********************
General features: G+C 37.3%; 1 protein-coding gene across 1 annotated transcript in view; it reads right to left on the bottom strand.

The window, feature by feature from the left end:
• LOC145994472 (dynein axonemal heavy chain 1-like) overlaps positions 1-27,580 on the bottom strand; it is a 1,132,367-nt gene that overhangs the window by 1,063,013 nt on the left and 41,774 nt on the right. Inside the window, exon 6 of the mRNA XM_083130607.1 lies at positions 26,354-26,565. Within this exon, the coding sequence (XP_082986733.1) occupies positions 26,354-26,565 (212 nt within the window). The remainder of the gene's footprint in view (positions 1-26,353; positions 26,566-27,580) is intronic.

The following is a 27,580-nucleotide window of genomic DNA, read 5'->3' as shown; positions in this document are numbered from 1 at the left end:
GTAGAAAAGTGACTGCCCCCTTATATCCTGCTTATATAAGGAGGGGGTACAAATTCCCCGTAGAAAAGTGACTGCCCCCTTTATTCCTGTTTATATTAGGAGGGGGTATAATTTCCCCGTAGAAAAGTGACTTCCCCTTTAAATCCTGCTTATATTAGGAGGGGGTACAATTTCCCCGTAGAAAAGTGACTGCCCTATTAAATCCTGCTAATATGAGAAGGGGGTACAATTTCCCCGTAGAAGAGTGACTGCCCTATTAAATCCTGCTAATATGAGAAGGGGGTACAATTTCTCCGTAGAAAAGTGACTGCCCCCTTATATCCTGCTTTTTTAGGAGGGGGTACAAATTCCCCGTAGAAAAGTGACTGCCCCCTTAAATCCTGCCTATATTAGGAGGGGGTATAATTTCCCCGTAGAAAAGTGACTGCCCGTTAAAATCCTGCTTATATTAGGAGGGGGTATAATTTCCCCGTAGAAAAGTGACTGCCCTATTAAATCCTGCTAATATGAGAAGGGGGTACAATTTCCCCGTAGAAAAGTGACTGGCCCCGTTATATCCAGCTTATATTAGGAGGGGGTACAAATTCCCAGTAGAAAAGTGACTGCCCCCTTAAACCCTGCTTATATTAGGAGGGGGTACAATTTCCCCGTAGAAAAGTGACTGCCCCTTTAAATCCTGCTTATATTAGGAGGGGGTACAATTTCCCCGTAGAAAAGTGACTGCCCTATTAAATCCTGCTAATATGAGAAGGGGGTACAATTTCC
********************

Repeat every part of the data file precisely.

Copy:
General features: G+C 37.3%; 1 protein-coding gene across 1 annotated transcript in view; it reads right to left on the bottom strand.

The window, feature by feature from the left end:
• LOC145994472 (dynein axonemal heavy chain 1-like) overlaps positions 1-27,580 on the bottom strand; it is a 1,132,367-nt gene that overhangs the window by 1,063,013 nt on the left and 41,774 nt on the right. Inside the window, exon 6 of the mRNA XM_083130607.1 lies at positions 26,354-26,565. Within this exon, the coding sequence (XP_082986733.1) occupies positions 26,354-26,565 (212 nt within the window). The remainder of the gene's footprint in view (positions 1-26,353; positions 26,566-27,580) is intronic.

The following is a 27,580-nucleotide window of genomic DNA, read 5'->3' as shown; positions in this document are numbered from 1 at the left end:
GTAGAAAAGTGACTGCCCCCTTATATCCTGCTTATATAAGGAGGGGGTACAAATTCCCCGTAGAAAAGTGACTGCCCCCTTTATTCCTGTTTATATTAGGAGGGGGTATAATTTCCCCGTAGAAAAGTGACTTCCCCTTTAAATCCTGCTTATATTAGGAGGGGGTACAATTTCCCCGTAGAAAAGTGACTGCCCTATTAAATCCTGCTAATATGAGAAGGGGGTACAATTTCCCCGTAGAAGAGTGACTGCCCTATTAAATCCTGCTAATATGAGAAGGGGGTACAATTTCTCCGTAGAAAAGTGACTGCCCCCTTATATCCTGCTTTTTTAGGAGGGGGTACAAATTCCCCGTAGAAAAGTGACTGCCCCCTTAAATCCTGCCTATATTAGGAGGGGGTATAATTTCCCCGTAGAAAAGTGACTGCCCGTTAAAATCCTGCTTATATTAGGAGGGGGTATAATTTCCCCGTAGAAAAGTGACTGCCCTATTAAATCCTGCTAATATGAGAAGGGGGTACAATTTCCCCGTAGAAAAGTGACTGGCCCCGTTATATCCAGCTTATATTAGGAGGGGGTACAAATTCCCAGTAGAAAAGTGACTGCCCCCTTAAACCCTGCTTATATTAGGAGGGGGTACAATTTCCCCGTAGAAAAGTGACTGCCCCTTTAAATCCTGCTTATATTAGGAGGGGGTACAATTTCCCCGTAGAAAAGTGACTGCCCTATTAAATCCTGCTAATATGAGAAGGGGGTACAATTTCC